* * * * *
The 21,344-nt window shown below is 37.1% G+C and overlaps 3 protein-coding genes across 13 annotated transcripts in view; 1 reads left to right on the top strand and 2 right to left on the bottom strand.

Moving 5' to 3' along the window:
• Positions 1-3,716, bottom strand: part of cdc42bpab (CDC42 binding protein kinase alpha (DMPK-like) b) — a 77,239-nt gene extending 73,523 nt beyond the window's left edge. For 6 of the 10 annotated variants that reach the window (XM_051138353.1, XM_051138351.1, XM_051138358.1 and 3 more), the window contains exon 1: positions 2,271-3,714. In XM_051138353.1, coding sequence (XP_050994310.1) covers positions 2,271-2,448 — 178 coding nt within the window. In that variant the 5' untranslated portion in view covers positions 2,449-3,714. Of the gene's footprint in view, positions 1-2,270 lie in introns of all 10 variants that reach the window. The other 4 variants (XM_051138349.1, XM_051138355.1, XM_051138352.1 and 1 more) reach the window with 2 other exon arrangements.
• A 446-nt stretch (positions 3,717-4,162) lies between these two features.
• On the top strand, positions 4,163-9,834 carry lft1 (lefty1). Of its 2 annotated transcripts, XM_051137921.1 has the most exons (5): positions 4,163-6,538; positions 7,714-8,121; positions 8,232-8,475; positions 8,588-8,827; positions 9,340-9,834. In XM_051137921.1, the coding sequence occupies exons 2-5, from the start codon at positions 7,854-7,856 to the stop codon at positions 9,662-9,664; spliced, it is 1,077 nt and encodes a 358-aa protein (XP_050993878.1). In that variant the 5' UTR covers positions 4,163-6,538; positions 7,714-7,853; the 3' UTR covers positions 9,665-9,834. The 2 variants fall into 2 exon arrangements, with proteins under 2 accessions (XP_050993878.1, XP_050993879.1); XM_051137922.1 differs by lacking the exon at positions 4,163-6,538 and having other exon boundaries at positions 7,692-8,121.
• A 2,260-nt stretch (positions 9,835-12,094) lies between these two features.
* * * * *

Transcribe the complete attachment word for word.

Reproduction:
The 21,344-nt window shown below is 37.1% G+C and overlaps 3 protein-coding genes across 13 annotated transcripts in view; 1 reads left to right on the top strand and 2 right to left on the bottom strand.

Moving 5' to 3' along the window:
• Positions 1-3,716, bottom strand: part of cdc42bpab (CDC42 binding protein kinase alpha (DMPK-like) b) — a 77,239-nt gene extending 73,523 nt beyond the window's left edge. For 6 of the 10 annotated variants that reach the window (XM_051138353.1, XM_051138351.1, XM_051138358.1 and 3 more), the window contains exon 1: positions 2,271-3,714. In XM_051138353.1, coding sequence (XP_050994310.1) covers positions 2,271-2,448 — 178 coding nt within the window. In that variant the 5' untranslated portion in view covers positions 2,449-3,714. Of the gene's footprint in view, positions 1-2,270 lie in introns of all 10 variants that reach the window. The other 4 variants (XM_051138349.1, XM_051138355.1, XM_051138352.1 and 1 more) reach the window with 2 other exon arrangements.
• A 446-nt stretch (positions 3,717-4,162) lies between these two features.
• On the top strand, positions 4,163-9,834 carry lft1 (lefty1). Of its 2 annotated transcripts, XM_051137921.1 has the most exons (5): positions 4,163-6,538; positions 7,714-8,121; positions 8,232-8,475; positions 8,588-8,827; positions 9,340-9,834. In XM_051137921.1, the coding sequence occupies exons 2-5, from the start codon at positions 7,854-7,856 to the stop codon at positions 9,662-9,664; spliced, it is 1,077 nt and encodes a 358-aa protein (XP_050993878.1). In that variant the 5' UTR covers positions 4,163-6,538; positions 7,714-7,853; the 3' UTR covers positions 9,665-9,834. The 2 variants fall into 2 exon arrangements, with proteins under 2 accessions (XP_050993878.1, XP_050993879.1); XM_051137922.1 differs by lacking the exon at positions 4,163-6,538 and having other exon boundaries at positions 7,692-8,121.
• A 2,260-nt stretch (positions 9,835-12,094) lies between these two features.